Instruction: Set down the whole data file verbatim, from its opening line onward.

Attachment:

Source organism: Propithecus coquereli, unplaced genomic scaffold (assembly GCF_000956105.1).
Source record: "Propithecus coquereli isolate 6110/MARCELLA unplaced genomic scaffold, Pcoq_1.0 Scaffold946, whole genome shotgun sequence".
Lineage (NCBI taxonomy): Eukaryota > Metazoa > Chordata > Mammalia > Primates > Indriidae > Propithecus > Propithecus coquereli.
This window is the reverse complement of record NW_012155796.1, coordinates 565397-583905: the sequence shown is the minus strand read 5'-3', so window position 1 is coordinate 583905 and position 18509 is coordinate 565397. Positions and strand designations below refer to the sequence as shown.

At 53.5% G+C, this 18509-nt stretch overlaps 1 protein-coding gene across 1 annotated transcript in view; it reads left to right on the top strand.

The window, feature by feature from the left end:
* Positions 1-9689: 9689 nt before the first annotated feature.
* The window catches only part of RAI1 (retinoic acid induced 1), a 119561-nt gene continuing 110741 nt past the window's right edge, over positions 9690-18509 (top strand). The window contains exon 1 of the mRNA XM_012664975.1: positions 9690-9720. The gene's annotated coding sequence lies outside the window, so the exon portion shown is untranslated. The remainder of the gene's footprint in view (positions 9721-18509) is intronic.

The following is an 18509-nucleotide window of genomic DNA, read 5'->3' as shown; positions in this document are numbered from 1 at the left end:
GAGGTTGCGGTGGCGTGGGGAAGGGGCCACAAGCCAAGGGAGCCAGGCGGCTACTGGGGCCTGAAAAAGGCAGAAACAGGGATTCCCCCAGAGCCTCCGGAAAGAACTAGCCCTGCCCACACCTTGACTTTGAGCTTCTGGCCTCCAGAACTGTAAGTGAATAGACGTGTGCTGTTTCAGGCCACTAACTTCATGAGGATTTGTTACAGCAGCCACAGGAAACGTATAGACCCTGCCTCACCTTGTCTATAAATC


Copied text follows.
Source organism: Propithecus coquereli, unplaced genomic scaffold (assembly GCF_000956105.1).
Source record: "Propithecus coquereli isolate 6110/MARCELLA unplaced genomic scaffold, Pcoq_1.0 Scaffold946, whole genome shotgun sequence".
Lineage (NCBI taxonomy): Eukaryota > Metazoa > Chordata > Mammalia > Primates > Indriidae > Propithecus > Propithecus coquereli.
This window is the reverse complement of record NW_012155796.1, coordinates 565397-583905: the sequence shown is the minus strand read 5'-3', so window position 1 is coordinate 583905 and position 18509 is coordinate 565397. Positions and strand designations below refer to the sequence as shown.

At 53.5% G+C, this 18509-nt stretch overlaps 1 protein-coding gene across 1 annotated transcript in view; it reads left to right on the top strand.

The window, feature by feature from the left end:
* Positions 1-9689: 9689 nt before the first annotated feature.
* The window catches only part of RAI1 (retinoic acid induced 1), a 119561-nt gene continuing 110741 nt past the window's right edge, over positions 9690-18509 (top strand). The window contains exon 1 of the mRNA XM_012664975.1: positions 9690-9720. The gene's annotated coding sequence lies outside the window, so the exon portion shown is untranslated. The remainder of the gene's footprint in view (positions 9721-18509) is intronic.

The following is an 18509-nucleotide window of genomic DNA, read 5'->3' as shown; positions in this document are numbered from 1 at the left end:
GAGGTTGCGGTGGCGTGGGGAAGGGGCCACAAGCCAAGGGAGCCAGGCGGCTACTGGGGCCTGAAAAAGGCAGAAACAGGGATTCCCCCAGAGCCTCCGGAAAGAACTAGCCCTGCCCACACCTTGACTTTGAGCTTCTGGCCTCCAGAACTGTAAGTGAATAGACGTGTGCTGTTTCAGGCCACTAACTTCATGAGGATTTGTTACAGCAGCCACAGGAAACGTATAGACCCTGCCTCACCTTGTCTATAAATC